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Can I Keep My House and Car if I Go Bankrupt in Ontario?

22 November 2018

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If you’ve declared bankruptcy, you’re probably worried about whether you can keep your home and car. There is no quick answer to this question as it depends on a lot of different factors, including how much you owe, how much equity is in your home or car, and their current value. Let’s explore this a little further…

Key Points

Keeping your house during bankruptcy in Ontario

In Ontario, your house or principal residence is exempt from seizure if the equity in it is not more than $10,000. So, for example, if you have a house worth $500,000 and your mortgage is $495,000, your home is exempt from seizure because your equity is less than $10,000.

If the amount of equity in your home is greater than $10,000, it technically belongs to your Licenced Insolvency Trustee. They will use this to repay your debts, but you can buy the equity back. This will be spread over an agreed-upon period of time so that you can keep your house. If you can’t afford to buy the equity back from the house, then you may have to sell or refinance it.

Keeping your car during bankruptcy in Ontario

During bankruptcy in Ontario, keeping your car depends on a few factors. There is a bankruptcy exemption for a motor vehicle to the value of $6,600. This means that if the value of your car is less than $6,600, then it will not be seized as part of your bankruptcy proceedings.

If your vehicle is worth more than the $6,600, it will be included in your bankruptcy. However, like with your house, you have the opportunity to buy it back off your Trustee over an agreed period of time.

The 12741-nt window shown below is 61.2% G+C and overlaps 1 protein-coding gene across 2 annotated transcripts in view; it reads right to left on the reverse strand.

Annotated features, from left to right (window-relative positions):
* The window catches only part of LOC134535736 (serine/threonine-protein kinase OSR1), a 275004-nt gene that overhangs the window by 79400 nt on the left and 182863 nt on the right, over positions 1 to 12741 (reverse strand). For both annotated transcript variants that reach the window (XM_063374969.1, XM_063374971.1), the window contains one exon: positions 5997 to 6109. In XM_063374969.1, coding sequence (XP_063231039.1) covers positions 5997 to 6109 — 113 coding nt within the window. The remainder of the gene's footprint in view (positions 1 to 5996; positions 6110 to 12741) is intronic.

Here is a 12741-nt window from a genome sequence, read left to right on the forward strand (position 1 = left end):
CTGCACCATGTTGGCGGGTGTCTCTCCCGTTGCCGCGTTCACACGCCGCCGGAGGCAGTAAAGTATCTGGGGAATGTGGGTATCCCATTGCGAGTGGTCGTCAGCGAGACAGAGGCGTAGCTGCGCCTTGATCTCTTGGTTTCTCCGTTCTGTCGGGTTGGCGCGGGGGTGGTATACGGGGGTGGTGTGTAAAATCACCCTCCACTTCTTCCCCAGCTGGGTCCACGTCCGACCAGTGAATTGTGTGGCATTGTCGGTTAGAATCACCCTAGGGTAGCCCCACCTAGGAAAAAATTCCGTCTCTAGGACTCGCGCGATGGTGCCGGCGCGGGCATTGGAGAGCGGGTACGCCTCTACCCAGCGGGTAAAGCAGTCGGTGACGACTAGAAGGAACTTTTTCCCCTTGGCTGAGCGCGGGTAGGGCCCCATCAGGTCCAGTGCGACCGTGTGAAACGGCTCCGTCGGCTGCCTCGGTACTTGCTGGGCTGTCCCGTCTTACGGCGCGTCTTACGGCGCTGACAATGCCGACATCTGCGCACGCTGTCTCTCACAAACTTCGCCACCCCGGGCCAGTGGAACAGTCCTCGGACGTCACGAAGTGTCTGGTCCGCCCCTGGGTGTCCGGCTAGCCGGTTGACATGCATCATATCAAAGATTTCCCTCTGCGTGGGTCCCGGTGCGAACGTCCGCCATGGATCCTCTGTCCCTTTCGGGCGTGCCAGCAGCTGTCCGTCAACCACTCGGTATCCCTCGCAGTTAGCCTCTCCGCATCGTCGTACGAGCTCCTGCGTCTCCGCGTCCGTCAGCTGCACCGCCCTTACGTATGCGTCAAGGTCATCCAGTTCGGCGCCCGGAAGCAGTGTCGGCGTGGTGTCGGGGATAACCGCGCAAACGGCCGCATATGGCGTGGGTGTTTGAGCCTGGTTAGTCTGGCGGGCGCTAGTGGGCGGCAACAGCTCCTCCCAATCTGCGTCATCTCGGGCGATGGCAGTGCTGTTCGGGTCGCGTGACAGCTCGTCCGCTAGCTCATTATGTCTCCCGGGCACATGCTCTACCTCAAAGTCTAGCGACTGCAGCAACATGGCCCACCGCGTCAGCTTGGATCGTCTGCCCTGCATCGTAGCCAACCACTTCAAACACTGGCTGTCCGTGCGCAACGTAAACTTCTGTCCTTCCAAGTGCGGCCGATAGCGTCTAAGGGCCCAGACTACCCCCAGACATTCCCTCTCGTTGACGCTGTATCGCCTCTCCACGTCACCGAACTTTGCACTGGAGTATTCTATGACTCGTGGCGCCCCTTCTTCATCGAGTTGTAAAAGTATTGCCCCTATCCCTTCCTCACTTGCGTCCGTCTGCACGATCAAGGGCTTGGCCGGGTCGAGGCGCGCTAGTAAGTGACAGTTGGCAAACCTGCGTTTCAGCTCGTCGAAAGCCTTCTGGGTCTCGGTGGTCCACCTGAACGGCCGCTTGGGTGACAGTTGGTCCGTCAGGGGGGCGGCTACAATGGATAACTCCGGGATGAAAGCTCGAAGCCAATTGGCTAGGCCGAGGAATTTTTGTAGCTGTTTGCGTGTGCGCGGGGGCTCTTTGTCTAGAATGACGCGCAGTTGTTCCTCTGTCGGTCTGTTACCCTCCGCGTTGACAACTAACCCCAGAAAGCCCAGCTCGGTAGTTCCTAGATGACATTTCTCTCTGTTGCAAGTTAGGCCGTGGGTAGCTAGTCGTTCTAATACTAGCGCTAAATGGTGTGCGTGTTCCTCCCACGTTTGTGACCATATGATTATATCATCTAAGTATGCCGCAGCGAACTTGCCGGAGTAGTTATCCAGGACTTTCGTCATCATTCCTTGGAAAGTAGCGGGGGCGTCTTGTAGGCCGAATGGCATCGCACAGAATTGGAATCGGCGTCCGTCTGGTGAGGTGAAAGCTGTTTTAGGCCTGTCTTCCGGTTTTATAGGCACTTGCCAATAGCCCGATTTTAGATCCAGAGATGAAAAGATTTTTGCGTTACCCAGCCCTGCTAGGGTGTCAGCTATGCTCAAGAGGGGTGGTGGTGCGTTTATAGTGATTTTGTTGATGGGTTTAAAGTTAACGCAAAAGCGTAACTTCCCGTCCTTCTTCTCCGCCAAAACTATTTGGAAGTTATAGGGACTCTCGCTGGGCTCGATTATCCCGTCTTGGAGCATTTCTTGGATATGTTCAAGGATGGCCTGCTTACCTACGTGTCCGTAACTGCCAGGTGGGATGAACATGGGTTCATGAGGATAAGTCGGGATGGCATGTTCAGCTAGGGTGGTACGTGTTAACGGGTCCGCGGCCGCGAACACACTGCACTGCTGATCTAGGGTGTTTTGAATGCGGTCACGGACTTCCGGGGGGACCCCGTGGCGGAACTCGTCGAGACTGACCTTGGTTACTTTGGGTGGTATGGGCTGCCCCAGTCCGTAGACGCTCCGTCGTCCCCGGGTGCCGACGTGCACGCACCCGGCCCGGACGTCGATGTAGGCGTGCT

If your car is financed or leased, then you can still keep your car during bankruptcy as long as you keep paying your car payments.

Find out more about debt solutions for car loans

Scenarios of how to keep your car and home during bankruptcy

Let’s use a few hypothetical scenarios to see where it may be possible to keep a property or vehicle during bankruptcy:

Scenario 1

Your home has $25,000 of equity in it and a mortgage of $300,000. Your car is leased through Honda Finance Canada.

Possible outcome

Given that you have $25,000 in home equity, you would have to buy this back from your Trustee to keep your house. As the car is leased and there is no equity, you can keep the car as long as you stay up to date with the repayments.

Scenario 2

Your primary residence is fully mortgaged and you have $0 of equity in the home. Your car is leased from Kia and you have $0 of equity in it. You own a small condo in Cottage Country worth $100,000 and have no mortgage on that property.

Possible outcome

Your primary residence is exempt as you have less than $10,000 of equity, but your condo isn’t because it is not your primary residence and it has £100,000 in equity. Therefore, you will either have to buy back the entire $100,000 of equity from the Trustee or let them sell the property for the benefit of the creditors.Your vehicle is exempt as it is leased, just make sure you make your payments on time.

Bankruptcy advice from the professionals

If you’re going through bankruptcy, or considering it as an option, you’ll need a professional on your side that you can trust.

At Harris & Partners, we’ve been successfully helping people to navigate the complexities of bankruptcy for over forty years. For more information on how we can help you understand your bankruptcy options, please contact our Licensed Insolvency Trustees.